In the last discussion I participated in on improving issues regarding participation and validity in Trope Repair Shop discussions, I suggested that we might consider doing away with Trope Repair Shop altogether. I considered that since we knew people were unwilling to pay mind to the Trope Repair Shop notifications, it was possible that they would be more amenable to "this page has active discussion" tags and a list of the most recent discussion page posts. That sentiment seems prescient in retrospect, but at the time I was merely suggesting a radical solution in the hopes that someone would counter with a compromise. I had realized by this time that this was the easiest way to gather consensus, mainly because tropers felt less attacked by compromise. Someone who is compromising cannot, by simple logic, be attempting to unilaterally ruin the wiki. It's fitting, then, that a complete failure of this strategy on my part was what ultimately induced me to leave.
A trope exists by the name of Orcus On His Throne. I'd tell you what this trope is about, but I'm not sure myself. The metaphor is pretty simple. Orcus is a Dungeons and Dragons characters who's always sitting on his throne. What I saw as the implied meaning of this metaphor was "evil guy is super-powerful but never actually does anything". The description, however, was very confusing, as the last part of it detailed all sorts of important plot-related things that Orcus could be doing while not sitting on his throne, making the definition seem to be "evil guy is super-powerful but never gets around to just stomping on the much weaker heroes".
Anti-rename sentiment was much crystallized at this time, so I was doubtful that I could actually get a rename on this issue. My long-term plan was to let the discussion stew long enough that users would admit that they weren't sure what the trope was referring to. Then as a "compromise", I would offer to rewrite the trope's description so that it at least made sense with the implied metaphor. Orcus On His Throne is an esoteric name that really ought to be renamed, but I figured a coherent description was better than nothing at all.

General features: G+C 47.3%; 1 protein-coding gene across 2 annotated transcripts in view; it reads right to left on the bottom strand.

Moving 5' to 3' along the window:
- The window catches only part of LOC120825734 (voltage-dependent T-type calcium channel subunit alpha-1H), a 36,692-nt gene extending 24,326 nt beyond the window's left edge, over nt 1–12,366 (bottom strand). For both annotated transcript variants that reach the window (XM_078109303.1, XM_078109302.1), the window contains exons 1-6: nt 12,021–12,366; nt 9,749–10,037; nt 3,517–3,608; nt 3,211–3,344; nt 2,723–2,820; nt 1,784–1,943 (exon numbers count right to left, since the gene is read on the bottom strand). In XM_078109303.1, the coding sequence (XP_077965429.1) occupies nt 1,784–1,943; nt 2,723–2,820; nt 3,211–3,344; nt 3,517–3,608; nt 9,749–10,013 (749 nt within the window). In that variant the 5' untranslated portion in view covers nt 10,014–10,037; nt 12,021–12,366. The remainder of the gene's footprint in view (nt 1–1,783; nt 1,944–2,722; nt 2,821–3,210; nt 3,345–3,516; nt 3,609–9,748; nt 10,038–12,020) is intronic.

The plan backfired, more because of the tone of my post than the actual strategy. I had gotten used to discussing page changes with a cut master in a semi-antagonistic manner. But it turned out that this individual saw my posts in a much more menacing light than I had intended. When I offered the compromise, something (I can't recall what, exactly) caused the cut master to fly off the handle, and basically start listing every single part of me that was despicable and abhorrent. I'm making it sound more noble than it really was- the cut master was acting like a petty child, and was quickly rebuked and thumped by another moderator.
When I think about this in the context of a forum, the moderator's reaction makes sense. The cut master was violating the basic forum rule of "don't be a jack ass". But that was the problem. Trope Repair Shop was not really a forum. It was supposed to serve as the impetus to useful action in helping the wiki. There weren't that many of us, and this cut master was one of the few users who I interacted with regularly. I could no longer tell for sure whether our disagreements were because the cut master legitimately disagreed with my interpretation or was only opposing my viewpoint out of some irrationally powerful hatred. But the moderator, in thumping all of the offending material completely and forbidding future discussion of the matter, had essentially stated that this incident had never happened and expected everyone to act accordingly.
This wasn't something I could accept. It wasn't that I was mad at the cut master- I was really more upset at the moderator. If negative opinions like this existed, regardless of who or what they were directed against, I felt we had to be able to air them openly instead of simply bottling them up indefinitely. The thumping did little to address the underlying problems that prompted the outburst- which may have been the point, since such a discussion could open up uncomfortable facts about the way various factions within Trope Repair Shop saw each other.
When I suggested replacing Trope Repair Shop with a tool that would allow users to view recent discussion page posts, an admin pointed me to the new edits section of the wiki where such capabilities already existed, admitting concern that a long-standing contributor such as myself was unaware of this tool. My experience with Orcus On His Throne made me realize that I could no longer be sure that any action arising from Trope Repair Shop was valid, even those derived from my own proposals. I announced in the Orcus On His Throne thread that for the time being I would leave the forums, to see if a less hostile work environment existed elsewhere on the wiki. This announcement, unsurprisingly, was also thumped.